WHEN Susan Kleebank carves out the top of a pumpkin on a November afternoon and removes the seeds and pulp inside, she is not doing it for Halloween. The ambassador of Brazil is actually preparing in her Bratislava kitchen a dish that comes from the coastal area of her homeland: a pumpkin stuffed with shrimp. When Kleebank explains that in the culinary paradise of Brazil each of the five regions has its own unique, traditional dishes, from grilled fish to feijoada (a pork and bean stew) to mandioca, one instantly understands that choosing one dish was not an easy task.
“The variety of food we have reflects both the richness of our country as well as the course of our history,” Kleebank said while placing the shrimp into a frying pan. “Each region of Brazil has melted together from different cultures, such as the native Indian, the African, and the Portuguese, just to name a few.”
The pumpkin stuffed with shrimp would typically be served after a long day on the Brazilian beach, like the one in Saint Catherine, the location featured in a short video that Kleebank shows to her guests. Not hiding her enchantment with her homeland, she says: “I am so proud of all the natural richness that we have”.
Nevertheless, the ambassador explains that she picked a dish that is simple and easy to prepare since all of the ingredients can be found even in Slovakia. Then she promptly adds that the association of the pumpkin with Halloween is not necessarily out of place.
“If you consider that November [sic] is the month of Halloween, one combines entertaining with something functional,” Kleebank said, adding that a good way to keep one’s children entertained and preoccupied is to have them scoop out the pumpkin’s innards.
She offers a glass of the favourite Brazilian soft-drink, made from the guarana fruit, while recounting a popular indigenous myth about how the plant sprang from the eyes of a child killed by a snake after they were planted by a divine creature in the ground. Para nuts, or Brazil nuts, from the forests of her homeland, are served in white porcelain on a richly embroidered red tablecloth. They are beneficial for health and beauty, and are said to possess anti-aging properties, she says while explaining the nut’s powers.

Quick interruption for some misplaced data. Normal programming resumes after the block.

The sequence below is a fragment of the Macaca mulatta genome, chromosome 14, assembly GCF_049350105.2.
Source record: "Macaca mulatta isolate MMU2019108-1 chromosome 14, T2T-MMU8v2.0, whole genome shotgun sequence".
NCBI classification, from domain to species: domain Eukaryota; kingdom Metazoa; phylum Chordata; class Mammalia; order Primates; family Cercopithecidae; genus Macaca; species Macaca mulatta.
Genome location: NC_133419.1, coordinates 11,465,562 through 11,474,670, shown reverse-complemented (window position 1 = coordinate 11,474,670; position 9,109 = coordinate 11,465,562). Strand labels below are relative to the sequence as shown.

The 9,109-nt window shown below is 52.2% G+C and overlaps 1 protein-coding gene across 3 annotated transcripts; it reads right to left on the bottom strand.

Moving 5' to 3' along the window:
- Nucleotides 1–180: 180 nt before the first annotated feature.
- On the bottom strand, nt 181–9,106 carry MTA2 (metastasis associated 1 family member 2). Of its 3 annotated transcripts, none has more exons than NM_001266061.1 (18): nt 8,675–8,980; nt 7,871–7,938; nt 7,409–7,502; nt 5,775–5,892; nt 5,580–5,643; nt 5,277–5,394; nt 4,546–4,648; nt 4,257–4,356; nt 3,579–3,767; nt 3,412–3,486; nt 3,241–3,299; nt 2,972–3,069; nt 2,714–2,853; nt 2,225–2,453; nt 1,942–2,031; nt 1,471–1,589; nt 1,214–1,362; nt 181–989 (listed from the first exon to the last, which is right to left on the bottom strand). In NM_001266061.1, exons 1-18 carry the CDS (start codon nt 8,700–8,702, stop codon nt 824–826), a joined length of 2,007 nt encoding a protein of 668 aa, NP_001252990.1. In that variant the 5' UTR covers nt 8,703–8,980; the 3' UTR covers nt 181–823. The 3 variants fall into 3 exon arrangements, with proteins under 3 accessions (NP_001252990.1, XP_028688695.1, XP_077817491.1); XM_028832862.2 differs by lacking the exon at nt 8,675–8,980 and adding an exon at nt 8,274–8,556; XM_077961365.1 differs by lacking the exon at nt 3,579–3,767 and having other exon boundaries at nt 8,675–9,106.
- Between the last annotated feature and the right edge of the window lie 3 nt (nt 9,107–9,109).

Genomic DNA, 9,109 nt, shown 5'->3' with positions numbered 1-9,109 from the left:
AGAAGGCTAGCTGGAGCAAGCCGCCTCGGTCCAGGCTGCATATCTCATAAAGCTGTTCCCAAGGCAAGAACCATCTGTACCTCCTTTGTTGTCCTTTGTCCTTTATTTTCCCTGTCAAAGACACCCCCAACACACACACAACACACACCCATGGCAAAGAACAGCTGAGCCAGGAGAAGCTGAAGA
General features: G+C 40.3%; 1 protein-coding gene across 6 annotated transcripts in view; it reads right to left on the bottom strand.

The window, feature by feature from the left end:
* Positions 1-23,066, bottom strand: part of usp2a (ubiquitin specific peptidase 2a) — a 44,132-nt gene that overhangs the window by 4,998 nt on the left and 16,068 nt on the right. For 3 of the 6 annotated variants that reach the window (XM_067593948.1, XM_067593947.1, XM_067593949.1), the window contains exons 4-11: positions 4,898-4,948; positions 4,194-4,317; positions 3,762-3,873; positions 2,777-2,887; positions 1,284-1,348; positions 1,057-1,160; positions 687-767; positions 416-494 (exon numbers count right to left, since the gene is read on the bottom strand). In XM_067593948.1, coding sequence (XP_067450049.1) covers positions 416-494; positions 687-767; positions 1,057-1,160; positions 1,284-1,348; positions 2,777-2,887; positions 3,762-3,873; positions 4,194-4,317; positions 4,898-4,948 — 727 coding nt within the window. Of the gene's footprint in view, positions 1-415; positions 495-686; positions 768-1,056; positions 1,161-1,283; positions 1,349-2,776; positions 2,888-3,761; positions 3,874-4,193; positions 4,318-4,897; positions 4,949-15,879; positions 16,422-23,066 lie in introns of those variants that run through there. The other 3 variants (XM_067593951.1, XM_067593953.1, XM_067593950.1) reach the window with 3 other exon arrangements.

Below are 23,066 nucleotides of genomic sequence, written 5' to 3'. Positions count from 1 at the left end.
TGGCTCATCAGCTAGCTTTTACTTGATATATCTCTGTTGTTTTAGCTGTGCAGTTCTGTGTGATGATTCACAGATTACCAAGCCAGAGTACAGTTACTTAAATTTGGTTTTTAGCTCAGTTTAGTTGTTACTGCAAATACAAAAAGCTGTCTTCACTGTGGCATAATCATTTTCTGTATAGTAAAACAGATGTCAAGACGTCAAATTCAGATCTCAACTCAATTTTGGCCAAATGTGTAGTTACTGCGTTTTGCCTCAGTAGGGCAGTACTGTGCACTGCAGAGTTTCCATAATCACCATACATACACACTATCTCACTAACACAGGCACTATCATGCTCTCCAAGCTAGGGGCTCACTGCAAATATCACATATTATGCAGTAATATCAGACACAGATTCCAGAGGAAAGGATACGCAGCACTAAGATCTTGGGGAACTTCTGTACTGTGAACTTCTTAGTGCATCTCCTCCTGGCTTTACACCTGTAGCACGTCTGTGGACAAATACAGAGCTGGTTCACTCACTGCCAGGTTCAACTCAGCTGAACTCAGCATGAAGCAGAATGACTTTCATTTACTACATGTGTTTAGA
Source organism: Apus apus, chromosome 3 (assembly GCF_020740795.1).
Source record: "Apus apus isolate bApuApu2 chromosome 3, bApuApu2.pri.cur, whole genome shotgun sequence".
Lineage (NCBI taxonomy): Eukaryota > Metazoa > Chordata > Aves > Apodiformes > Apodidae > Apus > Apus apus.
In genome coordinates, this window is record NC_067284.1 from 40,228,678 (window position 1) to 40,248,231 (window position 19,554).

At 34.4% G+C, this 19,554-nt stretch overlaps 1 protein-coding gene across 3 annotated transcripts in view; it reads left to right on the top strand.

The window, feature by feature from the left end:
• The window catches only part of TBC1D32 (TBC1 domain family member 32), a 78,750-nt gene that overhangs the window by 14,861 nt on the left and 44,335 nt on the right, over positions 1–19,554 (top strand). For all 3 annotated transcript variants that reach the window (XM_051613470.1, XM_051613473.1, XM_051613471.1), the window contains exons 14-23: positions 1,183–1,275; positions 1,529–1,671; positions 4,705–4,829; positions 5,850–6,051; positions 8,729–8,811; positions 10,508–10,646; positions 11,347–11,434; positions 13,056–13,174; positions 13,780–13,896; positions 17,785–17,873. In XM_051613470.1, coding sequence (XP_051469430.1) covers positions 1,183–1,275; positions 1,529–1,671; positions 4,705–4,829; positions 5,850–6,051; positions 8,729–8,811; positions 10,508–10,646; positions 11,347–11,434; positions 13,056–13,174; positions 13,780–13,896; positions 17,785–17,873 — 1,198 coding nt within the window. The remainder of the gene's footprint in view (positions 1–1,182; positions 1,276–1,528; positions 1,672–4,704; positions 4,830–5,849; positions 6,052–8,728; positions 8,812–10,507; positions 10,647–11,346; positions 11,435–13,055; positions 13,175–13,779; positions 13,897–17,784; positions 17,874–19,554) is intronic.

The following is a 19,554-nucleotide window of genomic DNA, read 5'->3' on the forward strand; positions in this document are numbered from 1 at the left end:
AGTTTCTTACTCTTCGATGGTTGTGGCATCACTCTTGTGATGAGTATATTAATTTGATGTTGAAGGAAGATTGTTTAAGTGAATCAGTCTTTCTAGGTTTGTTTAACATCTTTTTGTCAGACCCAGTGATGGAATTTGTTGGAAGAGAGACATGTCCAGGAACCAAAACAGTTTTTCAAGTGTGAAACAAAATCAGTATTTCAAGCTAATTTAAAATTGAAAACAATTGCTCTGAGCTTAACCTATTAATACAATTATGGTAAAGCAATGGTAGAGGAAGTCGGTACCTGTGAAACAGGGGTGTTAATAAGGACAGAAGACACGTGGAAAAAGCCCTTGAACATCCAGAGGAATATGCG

Yet, the way Kleebank arranges the ingredients in her kitchen leaves no doubt about the role of presentation in Brazilian cuisine.
“Your eyes tell you what you want to eat,” says Kleebank while garnishing the stuffed pumpkin with green asparagus, thin slices of red bell pepper, red cherry tomato, cilantro and two small yellow-and-green Brazilian flags.
When asked about the national dish of her country, Kleebank explains that it is difficult to pick one since Brazil is the size of a continent and each region boasts a different type of food.
However, what might link these diverse regional cuisines are the side-dishes, which, regardless of the type of meat, always include salads, rice and also manioc flour, made from the manioc, or cassava root, which is widely used in Brazil.
For example farofa, a toasted manioca flour mixture that people use to prepare a dish with mixed onions and small pieces of bacon, is consumed almost everywhere in the country, Kleebank said, adding that rice, beans and farofa would indeed serve as a unifying element amid the variety of all the dishes.
“All the cultures coming to Brazil have influenced the food in some way,” said Kleebank, explaining that in the south of Brazil, where she is from, German families used to prepare potato balls and semolina, but adapted the recipe for manioc flour instead. “Gnocchi, which is a kind of Italian pasta - you have something similar in Slovakia [halušky], which you are making from potatoes - in Brazil, in many places, manioc flour is used for the preparation of this dish and it is very good.”
Kleebank adds that cuisine is quickly becoming widely globalised and if a nation has a good dish, people will want to consume it anywhere in the world.
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24. Nov 2012 at 0:00 | By Beata Balogová, Jeff Whiteaker and Jana Liptáková.